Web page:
|

DIY Air Dry Clay Christmas Ornaments

Step by step directions with photos for making DIY air dry clay Christmas ornaments. These charming little tags make the perfect handmade gift!

air dry clay christmas ornaments on cookie sheet

A few months ago, I wrote a post telling the story of how air dry clay Christmas ornaments became a best seller in my handmade online shop. Writing that post was emotional for me, but like everything hard we do, it was worth it in the end. I promised I would do my best to get you a tutorial so you can make the ornaments yourself…and in time for this holiday season. I wasn’t sure I would make it, but here we are. It’s finished and ready to go. These sweet ornaments are a lovely handmade gift for a loved one…or for yourself. Enjoy!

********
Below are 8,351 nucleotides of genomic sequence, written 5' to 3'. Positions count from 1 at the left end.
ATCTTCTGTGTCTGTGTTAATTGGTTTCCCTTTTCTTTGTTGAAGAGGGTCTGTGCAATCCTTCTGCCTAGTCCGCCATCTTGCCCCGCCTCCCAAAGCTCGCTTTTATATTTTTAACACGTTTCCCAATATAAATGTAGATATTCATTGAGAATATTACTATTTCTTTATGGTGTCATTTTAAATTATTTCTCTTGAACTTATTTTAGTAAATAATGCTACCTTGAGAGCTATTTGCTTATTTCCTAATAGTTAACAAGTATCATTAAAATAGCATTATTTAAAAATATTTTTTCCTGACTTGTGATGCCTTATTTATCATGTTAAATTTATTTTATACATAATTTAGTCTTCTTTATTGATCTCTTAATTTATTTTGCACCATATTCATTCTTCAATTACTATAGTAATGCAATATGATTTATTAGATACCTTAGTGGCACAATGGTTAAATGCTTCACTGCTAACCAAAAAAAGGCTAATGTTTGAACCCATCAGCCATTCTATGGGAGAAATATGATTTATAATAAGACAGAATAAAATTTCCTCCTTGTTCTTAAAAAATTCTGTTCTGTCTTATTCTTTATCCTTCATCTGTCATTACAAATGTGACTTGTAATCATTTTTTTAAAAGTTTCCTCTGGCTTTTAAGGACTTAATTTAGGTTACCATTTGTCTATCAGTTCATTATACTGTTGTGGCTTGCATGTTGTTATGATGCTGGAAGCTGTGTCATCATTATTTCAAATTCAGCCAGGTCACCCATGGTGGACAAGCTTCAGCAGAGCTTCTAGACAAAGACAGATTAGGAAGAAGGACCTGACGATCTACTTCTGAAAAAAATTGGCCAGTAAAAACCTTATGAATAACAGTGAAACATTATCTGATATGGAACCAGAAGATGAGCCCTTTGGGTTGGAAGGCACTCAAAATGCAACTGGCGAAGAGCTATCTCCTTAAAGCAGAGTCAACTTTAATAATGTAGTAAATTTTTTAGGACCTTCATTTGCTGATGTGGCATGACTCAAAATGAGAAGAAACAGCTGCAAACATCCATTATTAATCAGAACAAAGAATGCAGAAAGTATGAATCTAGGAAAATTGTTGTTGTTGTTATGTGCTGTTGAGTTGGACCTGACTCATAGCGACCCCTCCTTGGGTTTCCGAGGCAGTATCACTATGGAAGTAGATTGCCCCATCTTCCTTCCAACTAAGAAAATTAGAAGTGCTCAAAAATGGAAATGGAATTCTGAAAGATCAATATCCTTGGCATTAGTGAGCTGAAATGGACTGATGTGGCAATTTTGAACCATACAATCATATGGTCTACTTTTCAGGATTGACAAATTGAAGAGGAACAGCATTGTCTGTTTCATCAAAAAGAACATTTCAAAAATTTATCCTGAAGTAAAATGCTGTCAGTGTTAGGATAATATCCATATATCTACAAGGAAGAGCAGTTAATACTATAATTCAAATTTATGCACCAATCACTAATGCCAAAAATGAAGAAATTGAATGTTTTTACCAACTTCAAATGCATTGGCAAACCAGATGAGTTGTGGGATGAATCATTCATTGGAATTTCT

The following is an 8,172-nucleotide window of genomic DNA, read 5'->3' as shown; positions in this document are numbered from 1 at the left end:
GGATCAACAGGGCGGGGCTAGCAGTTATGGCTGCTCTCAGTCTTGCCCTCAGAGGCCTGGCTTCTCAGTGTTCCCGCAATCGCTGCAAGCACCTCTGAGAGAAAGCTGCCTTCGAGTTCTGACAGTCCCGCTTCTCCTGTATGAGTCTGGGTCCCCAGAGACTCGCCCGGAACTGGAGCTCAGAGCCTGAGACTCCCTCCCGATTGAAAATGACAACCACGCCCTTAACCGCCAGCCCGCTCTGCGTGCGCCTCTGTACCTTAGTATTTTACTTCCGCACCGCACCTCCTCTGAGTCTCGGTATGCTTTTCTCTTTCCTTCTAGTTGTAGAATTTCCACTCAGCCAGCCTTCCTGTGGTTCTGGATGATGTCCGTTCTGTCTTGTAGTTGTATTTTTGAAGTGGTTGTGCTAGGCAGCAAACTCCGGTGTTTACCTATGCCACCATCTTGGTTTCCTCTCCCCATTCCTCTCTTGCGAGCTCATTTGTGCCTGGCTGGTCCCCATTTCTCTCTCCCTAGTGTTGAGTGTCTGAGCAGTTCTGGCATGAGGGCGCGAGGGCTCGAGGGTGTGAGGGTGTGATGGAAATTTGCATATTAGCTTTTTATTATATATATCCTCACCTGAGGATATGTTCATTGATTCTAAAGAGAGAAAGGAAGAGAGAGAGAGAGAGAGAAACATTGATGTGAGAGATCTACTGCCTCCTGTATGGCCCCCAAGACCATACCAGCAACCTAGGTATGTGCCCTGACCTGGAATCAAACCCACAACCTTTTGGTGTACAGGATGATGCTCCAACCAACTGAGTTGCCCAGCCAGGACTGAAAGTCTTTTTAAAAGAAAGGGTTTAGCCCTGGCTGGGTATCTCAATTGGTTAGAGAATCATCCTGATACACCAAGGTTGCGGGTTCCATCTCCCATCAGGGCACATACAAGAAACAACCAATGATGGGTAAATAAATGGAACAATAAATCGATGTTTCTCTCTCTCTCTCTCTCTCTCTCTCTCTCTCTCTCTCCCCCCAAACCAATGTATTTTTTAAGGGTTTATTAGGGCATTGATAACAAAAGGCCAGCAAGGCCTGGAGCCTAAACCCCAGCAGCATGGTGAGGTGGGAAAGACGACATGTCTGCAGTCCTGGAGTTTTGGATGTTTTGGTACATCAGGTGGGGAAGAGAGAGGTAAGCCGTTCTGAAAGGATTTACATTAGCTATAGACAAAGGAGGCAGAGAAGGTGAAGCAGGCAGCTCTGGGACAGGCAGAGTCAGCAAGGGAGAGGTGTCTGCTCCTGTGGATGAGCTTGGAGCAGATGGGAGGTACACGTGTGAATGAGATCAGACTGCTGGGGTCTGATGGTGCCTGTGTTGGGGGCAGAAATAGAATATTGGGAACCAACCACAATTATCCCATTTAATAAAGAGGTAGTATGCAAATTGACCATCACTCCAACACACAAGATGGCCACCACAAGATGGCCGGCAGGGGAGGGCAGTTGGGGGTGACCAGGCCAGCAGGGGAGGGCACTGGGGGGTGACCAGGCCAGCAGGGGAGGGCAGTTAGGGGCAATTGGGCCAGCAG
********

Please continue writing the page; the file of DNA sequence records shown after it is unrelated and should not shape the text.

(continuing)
To read our clay ornament story, click {HERE.}

air dry clay christmas ornaments supplies needed

Affiliate links included. Click HERE for my disclosure statement.

Air Dry Clay Christmas Ornaments Supplies Needed:

To begin, prepare the rolling area by taping down two skewers about six inches apart. (You need a hard, smooth surface.)

Tear off a chunk of clay and mold it in your hands. The chunk should be about the size of the palm of your hand. Knead it several times until it warms up.

Place the clay between the skewers and begin to roll.

air dry clay christmas ornaments clay on surface

The skewers will gauge the thickness of the tags, so roll and smooth until the pin glides smoothly over the skewers. Even though these air dry clay Christmas ornaments will not be perfect, it’s important to make them all the same thickness. This can only be accomplished by using skewers, or something similar, as guides.

Using cookie cutters, cut out as many tags as will fit on the clay. It’s best to cut out 3 or 4 ornaments at a time. Don’t try to roll out a large piece of clay because it will dry quickly, and be more difficult to work with.

air dry clay christmas ornaments cookie cutter on clay

Gently pull off the clay around the tags.